Moving to a new country is a once-in-a-lifetime opportunity. And like other once-in-a-lifetime opportunities, it can be stressful and complicated. The following 6 tips will help you settle things in the U.S. and having you saying “Bonjour!” in no time.
1. Look at the cost of living difference
The romantic in us may credit love or adventure as powering a move abroad. The pragmatist in us, however, knows better. Money powers practically any international relocation. Even if we do it out of love, we’re still going to need money. To get an idea of exactly how much money, a site such as Expatistan.com can help. Depending on the destination, your cost of living could rocket upward. Better to learn that now than later.
2. Work with a financial planner
Irrespective of the cost of living differences, an extended move abroad may influence your income, savings, or retirement figures. Working with a financial planner — especially one who specializes in expat scenarios — will help you put real numbers next to those, and other, categories. Taxes, exchange rates, and bank transfer fees are just the start of the costs about which you’ll want to know.
3. Put together a team
If you have an older parent, sibling, or other loved one who requires even a modest amount of support, have a team in place stateside that can help them if necessary. That way, you won’t be scrambling to find help from a few thousand miles away. This team could comprise:
- A financial consultant (conceivably even the one with whom you worked for step #2)
- A physician with a concierge medicine practice (to help avoid insurance-related headaches and delays)
- Landscapers to ensure the lawn is mowed and snow is cleared
- Movers ready to assist with any relocation or storage situations that might arise
4. Create a list … or two
When you move abroad, many of your material possessions go with you. Create a list of them. Leave nothing off the list; catalog everything going with you or being shipped.
But don’t stop there: create a list of the items you won’t take with you but will instead put into storage. Traveling light is a good idea, but don’t go to extremes. Pretty soon, you’ll be surrounded by new and strange things. Personal items such as framed photos and crafts can bring just enough home with you to alleviate bouts of homesickness.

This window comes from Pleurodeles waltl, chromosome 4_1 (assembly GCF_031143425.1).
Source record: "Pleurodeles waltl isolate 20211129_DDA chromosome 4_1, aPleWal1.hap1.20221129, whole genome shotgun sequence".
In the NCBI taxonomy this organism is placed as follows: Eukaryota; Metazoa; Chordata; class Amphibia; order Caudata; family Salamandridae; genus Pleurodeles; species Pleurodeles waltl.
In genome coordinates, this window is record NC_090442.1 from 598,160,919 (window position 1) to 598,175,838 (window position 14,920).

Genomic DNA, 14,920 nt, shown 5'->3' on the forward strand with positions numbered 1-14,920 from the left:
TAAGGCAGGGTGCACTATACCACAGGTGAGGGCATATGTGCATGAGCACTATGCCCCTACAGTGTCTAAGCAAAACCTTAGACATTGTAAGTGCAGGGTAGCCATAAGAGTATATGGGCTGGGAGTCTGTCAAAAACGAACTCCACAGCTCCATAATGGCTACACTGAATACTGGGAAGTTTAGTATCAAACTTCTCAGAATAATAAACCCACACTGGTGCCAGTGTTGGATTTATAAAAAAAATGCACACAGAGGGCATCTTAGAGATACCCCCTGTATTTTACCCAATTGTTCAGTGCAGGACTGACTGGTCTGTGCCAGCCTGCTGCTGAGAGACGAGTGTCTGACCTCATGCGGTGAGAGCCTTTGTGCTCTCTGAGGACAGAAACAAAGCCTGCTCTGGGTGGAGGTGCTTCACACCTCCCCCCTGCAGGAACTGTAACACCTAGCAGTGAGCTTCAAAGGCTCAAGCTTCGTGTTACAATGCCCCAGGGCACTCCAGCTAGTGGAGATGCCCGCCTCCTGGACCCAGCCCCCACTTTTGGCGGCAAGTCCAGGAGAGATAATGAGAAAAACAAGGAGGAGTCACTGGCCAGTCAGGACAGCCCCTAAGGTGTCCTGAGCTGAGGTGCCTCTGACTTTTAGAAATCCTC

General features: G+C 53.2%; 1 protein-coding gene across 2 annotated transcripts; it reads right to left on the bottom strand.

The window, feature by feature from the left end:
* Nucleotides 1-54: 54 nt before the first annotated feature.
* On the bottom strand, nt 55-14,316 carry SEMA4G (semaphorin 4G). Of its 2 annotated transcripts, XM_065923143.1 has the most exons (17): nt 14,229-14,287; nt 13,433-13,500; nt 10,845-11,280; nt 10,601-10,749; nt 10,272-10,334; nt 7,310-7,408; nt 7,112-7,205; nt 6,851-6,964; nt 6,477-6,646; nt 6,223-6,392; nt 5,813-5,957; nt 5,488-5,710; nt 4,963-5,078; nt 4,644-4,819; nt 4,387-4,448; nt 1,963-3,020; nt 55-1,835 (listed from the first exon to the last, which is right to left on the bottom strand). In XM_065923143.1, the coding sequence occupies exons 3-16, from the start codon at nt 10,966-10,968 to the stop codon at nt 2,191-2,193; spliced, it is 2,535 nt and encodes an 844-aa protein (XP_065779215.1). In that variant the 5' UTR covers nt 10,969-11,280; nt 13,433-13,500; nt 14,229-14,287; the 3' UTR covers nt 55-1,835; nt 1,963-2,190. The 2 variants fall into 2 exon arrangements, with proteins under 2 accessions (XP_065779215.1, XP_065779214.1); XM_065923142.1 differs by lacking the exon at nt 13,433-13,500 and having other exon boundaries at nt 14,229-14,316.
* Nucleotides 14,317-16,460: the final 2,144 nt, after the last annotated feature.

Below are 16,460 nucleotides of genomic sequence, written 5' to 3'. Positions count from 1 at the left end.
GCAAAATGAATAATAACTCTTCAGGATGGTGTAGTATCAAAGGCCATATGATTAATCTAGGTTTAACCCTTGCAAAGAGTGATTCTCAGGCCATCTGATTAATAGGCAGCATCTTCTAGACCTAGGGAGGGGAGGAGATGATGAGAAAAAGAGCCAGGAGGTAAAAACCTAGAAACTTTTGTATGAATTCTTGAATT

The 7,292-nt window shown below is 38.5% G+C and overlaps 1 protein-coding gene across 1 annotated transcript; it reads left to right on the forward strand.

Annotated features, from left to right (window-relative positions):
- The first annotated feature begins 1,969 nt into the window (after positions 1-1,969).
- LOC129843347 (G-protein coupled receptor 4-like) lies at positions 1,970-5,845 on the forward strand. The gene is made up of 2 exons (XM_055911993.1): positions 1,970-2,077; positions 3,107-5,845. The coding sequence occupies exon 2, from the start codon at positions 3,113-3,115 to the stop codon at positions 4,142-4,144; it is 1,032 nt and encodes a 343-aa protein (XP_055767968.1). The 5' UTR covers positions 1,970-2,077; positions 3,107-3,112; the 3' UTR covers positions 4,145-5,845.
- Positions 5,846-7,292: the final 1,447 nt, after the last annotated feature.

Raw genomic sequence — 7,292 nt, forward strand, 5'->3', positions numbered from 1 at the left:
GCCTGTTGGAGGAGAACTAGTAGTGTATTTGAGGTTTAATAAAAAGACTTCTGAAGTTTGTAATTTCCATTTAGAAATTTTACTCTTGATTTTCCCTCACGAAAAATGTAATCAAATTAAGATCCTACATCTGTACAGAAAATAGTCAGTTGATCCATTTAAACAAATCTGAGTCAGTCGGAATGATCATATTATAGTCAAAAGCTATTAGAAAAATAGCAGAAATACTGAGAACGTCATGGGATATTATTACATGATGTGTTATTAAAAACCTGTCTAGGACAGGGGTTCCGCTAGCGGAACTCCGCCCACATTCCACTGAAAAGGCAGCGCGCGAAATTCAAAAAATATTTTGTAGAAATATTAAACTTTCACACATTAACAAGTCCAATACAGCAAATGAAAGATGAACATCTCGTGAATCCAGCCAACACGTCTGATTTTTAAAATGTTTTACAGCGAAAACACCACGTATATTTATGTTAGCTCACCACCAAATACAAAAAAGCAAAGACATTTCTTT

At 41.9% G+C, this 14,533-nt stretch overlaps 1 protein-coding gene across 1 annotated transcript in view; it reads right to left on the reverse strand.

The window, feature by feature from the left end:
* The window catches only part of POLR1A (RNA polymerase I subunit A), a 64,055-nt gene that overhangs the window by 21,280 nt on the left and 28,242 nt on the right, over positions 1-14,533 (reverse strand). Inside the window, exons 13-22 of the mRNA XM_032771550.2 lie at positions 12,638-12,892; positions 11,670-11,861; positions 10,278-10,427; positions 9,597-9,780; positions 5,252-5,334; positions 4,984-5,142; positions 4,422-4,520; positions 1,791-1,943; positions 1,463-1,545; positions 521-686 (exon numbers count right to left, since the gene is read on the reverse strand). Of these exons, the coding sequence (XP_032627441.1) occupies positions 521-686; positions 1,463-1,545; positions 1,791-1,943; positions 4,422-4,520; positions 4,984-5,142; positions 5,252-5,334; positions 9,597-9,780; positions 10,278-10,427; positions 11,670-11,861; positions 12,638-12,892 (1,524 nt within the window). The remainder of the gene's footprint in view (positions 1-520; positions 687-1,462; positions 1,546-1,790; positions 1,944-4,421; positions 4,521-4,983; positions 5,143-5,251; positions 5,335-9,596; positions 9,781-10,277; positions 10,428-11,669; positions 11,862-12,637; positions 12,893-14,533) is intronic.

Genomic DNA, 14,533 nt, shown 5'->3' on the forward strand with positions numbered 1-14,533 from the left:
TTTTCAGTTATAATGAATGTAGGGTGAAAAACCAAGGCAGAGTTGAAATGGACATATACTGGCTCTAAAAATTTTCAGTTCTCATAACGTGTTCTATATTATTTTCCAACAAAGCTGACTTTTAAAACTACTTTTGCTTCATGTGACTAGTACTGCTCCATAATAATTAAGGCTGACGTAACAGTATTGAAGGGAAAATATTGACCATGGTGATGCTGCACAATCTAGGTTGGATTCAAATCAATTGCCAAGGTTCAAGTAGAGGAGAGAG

5. You’ll need “papers”
It’s a spy movie trope: the protagonist faces a moment of danger when an evil official demands to see their “papers” — meant to trip our hero up and expose him to the villains.
Don’t worry. You won’t be confronted with such a demand. (Unless you’re a spy ….) But there are papers you’ll want to make sure you have on hand while you prepare to leave and once you arrive:
- Birth certificates
- Marriage certificate (if applicable)
- Driver’s license
- Work permit
- International private health insurance (if applicable)
6. Select a reliable storage company
If you’re storing furniture and other possessions for an eventual return to the U.S., invest as much in the process of selecting a storage company as you would a moving company. That means speaking with three or more companies, plus asking for — and talking to — references they provide. Think carefully about utilizing a local self-storage facility; you have a lot going on with your move to a different country. Bypassing the corresponding stress will make delegating the moving and storage responsibilities worth its weight in gold.
An EZ move abroad
Moving to a new country can be extraordinarily exciting. It can also be unusually stressful. Working with the right storage company goes a long way to turn the dial down on your stress. We’ve helped to relocate military families, business executives, and many more, and are eager to help you. Contact us today to help pave your way to your next destination, confident that we’re as invested as you in a smooth move.